|Texas A & M University-College Station||64.0||22.5||72.0||$209,128|
|Texas State University||66.2||23.4||71.0||$6,197|
|Texas Tech University||68.1||25.6||68.9||$21,522|
|The University of Texas at Austin||46.5||27.0||73.7||$86,293|
|The University of Texas at Dallas||68.7||22.4||72.0||$21,332|
|The University of Texas at El Paso||79.3||15.0||57.0||$12,981|
|The University of Texas at San Antonio||78.9||4.9||55.5||$6,267|
|University of Houston||80.7||13.7||61.1||$21,959|
|University of North Texas||75.7||14.8||65.0||$5,521|
According to the Common Data Set, the percent of freshman with demonstrated financial need ranges from 46.5% to 80.7%. However, only 27%, at most, had their need fully met. This could have something to do with the schools’ endowments. Yet, freshman at UT Dallas and Texas State University were about as likely to have their full need met as those at Texas A&M even though they have dramatically different endowments per student.
Of course, there are plenty of other factors that come into play as far as meeting need. The schools sizes range from just under 14,000 undergraduates to over 47,000. The schools do not charge the same for tuition. And the numbers certainly don’t reveal if students at one school are “needier” than those at other schools. It’s a lot easier for a school the meet the need of students who need less than $5,000 than those who need $10,000 or more.
The point is that none of the schools meet 100% of need. The reality is that most freshman at these colleges, and at most colleges in general, will not have their financial need fully met.
Your Expected Family Contribution can make even more of a difference at private schools. If your EFC is $15,000, the $50,000 private school should provide you with $35,000 in financial aid. Too good to be true you say? Well, it is for some people and not for others.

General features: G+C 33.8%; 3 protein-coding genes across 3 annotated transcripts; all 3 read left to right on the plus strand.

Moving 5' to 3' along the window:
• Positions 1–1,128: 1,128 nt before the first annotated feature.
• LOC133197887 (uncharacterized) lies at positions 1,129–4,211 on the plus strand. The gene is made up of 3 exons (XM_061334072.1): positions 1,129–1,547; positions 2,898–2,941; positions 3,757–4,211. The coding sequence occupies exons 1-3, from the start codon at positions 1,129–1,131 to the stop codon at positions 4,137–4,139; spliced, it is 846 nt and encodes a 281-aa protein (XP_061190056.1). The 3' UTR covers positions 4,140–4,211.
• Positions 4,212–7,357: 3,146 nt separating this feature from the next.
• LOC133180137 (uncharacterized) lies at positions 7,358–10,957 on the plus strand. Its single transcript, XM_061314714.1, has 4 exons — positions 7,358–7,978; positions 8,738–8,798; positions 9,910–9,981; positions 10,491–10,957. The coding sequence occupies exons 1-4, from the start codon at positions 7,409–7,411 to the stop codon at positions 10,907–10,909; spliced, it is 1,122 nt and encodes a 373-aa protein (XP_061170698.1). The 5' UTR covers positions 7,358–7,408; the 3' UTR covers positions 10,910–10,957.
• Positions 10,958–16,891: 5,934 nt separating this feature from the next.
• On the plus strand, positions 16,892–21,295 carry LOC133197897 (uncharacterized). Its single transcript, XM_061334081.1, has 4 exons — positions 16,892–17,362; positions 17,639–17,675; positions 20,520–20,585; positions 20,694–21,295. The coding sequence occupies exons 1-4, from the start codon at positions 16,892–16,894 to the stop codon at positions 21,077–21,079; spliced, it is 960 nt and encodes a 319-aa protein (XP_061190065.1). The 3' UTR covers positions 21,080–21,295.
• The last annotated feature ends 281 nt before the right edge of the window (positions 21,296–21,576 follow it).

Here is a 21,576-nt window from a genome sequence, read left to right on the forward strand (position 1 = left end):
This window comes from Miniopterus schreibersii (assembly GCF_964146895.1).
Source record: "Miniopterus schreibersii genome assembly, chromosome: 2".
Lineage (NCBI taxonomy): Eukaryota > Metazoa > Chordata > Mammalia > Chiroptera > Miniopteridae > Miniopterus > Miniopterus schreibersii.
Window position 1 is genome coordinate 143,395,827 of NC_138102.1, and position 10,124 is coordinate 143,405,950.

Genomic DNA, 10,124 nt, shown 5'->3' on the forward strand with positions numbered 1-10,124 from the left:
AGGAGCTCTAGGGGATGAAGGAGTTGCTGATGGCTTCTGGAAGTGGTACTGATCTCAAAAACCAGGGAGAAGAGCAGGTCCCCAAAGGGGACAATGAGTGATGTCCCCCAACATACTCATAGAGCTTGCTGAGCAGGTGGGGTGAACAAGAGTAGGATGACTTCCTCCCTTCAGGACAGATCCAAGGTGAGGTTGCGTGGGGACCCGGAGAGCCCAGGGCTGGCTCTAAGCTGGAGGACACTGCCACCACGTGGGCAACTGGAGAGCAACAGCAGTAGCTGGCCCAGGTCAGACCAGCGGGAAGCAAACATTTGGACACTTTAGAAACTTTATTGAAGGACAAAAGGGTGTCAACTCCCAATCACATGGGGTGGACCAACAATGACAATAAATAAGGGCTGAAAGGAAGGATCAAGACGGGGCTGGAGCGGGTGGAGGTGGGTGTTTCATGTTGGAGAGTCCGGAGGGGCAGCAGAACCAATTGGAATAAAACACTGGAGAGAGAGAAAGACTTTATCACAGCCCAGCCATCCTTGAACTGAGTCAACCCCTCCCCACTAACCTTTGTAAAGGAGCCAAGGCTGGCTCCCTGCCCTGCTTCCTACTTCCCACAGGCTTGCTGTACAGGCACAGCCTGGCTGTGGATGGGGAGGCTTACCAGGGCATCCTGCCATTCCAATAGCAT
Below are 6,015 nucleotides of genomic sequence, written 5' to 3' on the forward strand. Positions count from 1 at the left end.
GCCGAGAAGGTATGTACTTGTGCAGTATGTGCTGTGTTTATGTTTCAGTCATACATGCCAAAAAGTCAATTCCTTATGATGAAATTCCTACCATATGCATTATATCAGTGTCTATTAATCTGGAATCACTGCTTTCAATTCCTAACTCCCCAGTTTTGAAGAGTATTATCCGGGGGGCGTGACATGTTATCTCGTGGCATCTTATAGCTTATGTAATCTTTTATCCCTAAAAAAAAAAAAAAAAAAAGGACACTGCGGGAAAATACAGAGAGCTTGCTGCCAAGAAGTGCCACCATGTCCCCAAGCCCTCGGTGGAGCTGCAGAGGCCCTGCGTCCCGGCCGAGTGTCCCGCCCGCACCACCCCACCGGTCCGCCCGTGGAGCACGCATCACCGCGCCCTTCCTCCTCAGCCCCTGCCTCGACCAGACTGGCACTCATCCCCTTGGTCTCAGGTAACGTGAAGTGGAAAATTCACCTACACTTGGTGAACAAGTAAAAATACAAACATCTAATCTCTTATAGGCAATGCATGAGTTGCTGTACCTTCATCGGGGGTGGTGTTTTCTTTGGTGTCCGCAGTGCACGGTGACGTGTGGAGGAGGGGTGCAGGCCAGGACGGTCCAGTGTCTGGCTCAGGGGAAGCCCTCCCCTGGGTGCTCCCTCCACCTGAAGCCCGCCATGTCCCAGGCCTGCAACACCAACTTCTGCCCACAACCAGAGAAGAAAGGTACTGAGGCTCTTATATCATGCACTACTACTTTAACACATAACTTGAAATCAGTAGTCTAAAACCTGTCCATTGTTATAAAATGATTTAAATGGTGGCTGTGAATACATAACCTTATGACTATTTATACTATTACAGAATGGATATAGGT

Defining Financial Need
What am I talking about? There are schools that state they will guarantee to meet all demonstrated financial need. The tricky part is in how they meet the need and how they define the need.
First, how they meet the need. Until recently, many schools met the need with some sort of combination of student loans and grants. If your need was $35,000, you might get a $20,000 loan and a $15,000 grant which would still leave your family coming up with $15,000 EFC on your own. Families often had to get loans to meet their Expected Family Contribution which made for some very serious debt for both the parents and the students.
What happened is that colleges with large endowments were being criticized by Congress for not spending as much from their endowment as other non-profits. These schools soon announced that all financial need would be met without any loans. Great news for those who got accepted into the Ivy League or some of the most selective schools in the country.